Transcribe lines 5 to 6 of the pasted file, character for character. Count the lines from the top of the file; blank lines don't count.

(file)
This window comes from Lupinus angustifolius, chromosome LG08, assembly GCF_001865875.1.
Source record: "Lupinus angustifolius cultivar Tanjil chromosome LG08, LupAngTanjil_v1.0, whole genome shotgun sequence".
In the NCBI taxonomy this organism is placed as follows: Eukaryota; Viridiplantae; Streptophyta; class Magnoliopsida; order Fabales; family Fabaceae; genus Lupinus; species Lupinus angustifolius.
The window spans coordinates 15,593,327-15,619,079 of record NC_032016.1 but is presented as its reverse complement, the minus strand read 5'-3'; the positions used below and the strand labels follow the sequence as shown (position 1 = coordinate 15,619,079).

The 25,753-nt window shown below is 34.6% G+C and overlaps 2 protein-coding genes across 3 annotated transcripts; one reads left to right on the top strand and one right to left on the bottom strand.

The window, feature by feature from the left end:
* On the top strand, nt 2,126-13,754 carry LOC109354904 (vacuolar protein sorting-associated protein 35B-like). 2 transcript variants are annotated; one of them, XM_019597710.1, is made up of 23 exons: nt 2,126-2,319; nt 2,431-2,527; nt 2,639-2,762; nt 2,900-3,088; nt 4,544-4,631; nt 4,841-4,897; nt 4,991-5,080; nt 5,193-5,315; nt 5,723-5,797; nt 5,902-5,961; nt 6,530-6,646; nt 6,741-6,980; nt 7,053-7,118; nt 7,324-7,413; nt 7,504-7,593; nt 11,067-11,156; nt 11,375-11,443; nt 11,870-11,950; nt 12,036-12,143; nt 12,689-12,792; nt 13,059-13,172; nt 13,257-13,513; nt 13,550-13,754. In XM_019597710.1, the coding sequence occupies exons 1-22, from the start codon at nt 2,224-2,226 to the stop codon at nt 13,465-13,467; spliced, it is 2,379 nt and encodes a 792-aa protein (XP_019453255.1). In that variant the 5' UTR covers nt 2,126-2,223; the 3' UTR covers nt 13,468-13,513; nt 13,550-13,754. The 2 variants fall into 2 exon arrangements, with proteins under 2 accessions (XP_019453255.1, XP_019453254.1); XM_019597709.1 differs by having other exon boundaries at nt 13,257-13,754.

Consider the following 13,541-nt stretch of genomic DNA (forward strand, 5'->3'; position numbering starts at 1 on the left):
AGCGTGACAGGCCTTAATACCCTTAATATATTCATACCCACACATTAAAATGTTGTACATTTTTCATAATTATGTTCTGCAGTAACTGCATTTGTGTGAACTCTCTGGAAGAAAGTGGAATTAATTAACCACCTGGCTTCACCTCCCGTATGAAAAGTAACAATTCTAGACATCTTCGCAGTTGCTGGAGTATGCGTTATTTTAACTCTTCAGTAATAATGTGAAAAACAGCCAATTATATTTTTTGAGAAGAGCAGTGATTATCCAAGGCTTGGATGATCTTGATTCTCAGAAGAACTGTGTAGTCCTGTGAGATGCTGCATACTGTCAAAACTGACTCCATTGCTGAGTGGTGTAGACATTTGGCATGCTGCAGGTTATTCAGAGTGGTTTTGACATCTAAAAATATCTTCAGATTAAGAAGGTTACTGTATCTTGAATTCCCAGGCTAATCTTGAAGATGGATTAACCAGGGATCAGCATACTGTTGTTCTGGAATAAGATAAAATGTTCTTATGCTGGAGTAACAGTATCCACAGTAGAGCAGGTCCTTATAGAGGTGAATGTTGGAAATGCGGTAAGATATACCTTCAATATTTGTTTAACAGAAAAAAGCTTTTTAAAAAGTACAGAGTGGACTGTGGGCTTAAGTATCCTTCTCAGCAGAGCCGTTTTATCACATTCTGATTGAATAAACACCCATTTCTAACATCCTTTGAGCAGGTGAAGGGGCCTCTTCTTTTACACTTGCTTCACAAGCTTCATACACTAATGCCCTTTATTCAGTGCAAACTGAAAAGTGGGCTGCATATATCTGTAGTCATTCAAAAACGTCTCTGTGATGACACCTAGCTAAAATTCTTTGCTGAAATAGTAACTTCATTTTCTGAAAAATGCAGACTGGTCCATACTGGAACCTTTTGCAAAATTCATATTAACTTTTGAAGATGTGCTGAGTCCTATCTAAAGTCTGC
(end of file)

The 25,753-nt window shown below is 34.6% G+C and overlaps 2 protein-coding genes across 3 annotated transcripts; one reads left to right on the top strand and one right to left on the bottom strand.

The window, feature by feature from the left end: